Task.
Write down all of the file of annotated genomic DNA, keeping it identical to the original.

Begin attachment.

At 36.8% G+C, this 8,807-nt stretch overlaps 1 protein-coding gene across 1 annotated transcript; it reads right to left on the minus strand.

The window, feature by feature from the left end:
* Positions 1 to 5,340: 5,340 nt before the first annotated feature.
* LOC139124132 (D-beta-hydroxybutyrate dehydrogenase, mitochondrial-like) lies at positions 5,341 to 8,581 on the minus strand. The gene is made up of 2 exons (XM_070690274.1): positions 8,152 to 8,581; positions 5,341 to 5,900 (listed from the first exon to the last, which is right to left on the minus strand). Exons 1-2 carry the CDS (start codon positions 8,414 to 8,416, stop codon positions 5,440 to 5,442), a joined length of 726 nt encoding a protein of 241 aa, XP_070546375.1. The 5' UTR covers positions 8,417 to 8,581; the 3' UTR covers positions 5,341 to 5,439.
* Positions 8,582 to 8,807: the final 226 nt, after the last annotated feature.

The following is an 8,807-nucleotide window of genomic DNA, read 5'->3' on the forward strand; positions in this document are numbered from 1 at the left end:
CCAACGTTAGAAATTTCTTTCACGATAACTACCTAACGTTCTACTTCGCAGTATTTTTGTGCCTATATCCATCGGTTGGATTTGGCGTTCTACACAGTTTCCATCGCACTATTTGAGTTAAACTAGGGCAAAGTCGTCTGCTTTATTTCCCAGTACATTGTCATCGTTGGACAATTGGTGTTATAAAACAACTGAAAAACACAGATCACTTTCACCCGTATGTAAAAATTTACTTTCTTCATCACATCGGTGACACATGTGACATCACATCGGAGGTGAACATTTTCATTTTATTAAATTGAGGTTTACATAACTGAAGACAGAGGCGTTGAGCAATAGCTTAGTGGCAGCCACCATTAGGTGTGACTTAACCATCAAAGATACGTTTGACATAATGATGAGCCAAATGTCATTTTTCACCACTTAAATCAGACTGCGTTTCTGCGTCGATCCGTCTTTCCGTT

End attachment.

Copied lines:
At 36.8% G+C, this 8,807-nt stretch overlaps 1 protein-coding gene across 1 annotated transcript; it reads right to left on the minus strand.

The window, feature by feature from the left end:
* Positions 1 to 5,340: 5,340 nt before the first annotated feature.
* LOC139124132 (D-beta-hydroxybutyrate dehydrogenase, mitochondrial-like) lies at positions 5,341 to 8,581 on the minus strand. The gene is made up of 2 exons (XM_070690274.1): positions 8,152 to 8,581; positions 5,341 to 5,900 (listed from the first exon to the last, which is right to left on the minus strand). Exons 1-2 carry the CDS (start codon positions 8,414 to 8,416, stop codon positions 5,440 to 5,442), a joined length of 726 nt encoding a protein of 241 aa, XP_070546375.1. The 5' UTR covers positions 8,417 to 8,581; the 3' UTR covers positions 5,341 to 5,439.
* Positions 8,582 to 8,807: the final 226 nt, after the last annotated feature.

The following is an 8,807-nucleotide window of genomic DNA, read 5'->3' on the forward strand; positions in this document are numbered from 1 at the left end:
CCAACGTTAGAAATTTCTTTCACGATAACTACCTAACGTTCTACTTCGCAGTATTTTTGTGCCTATATCCATCGGTTGGATTTGGCGTTCTACACAGTTTCCATCGCACTATTTGAGTTAAACTAGGGCAAAGTCGTCTGCTTTATTTCCCAGTACATTGTCATCGTTGGACAATTGGTGTTATAAAACAACTGAAAAACACAGATCACTTTCACCCGTATGTAAAAATTTACTTTCTTCATCACATCGGTGACACATGTGACATCACATCGGAGGTGAACATTTTCATTTTATTAAATTGAGGTTTACATAACTGAAGACAGAGGCGTTGAGCAATAGCTTAGTGGCAGCCACCATTAGGTGTGACTTAACCATCAAAGATACGTTTGACATAATGATGAGCCAAATGTCATTTTTCACCACTTAAATCAGACTGCGTTTCTGCGTCGATCCGTCTTTCCGTT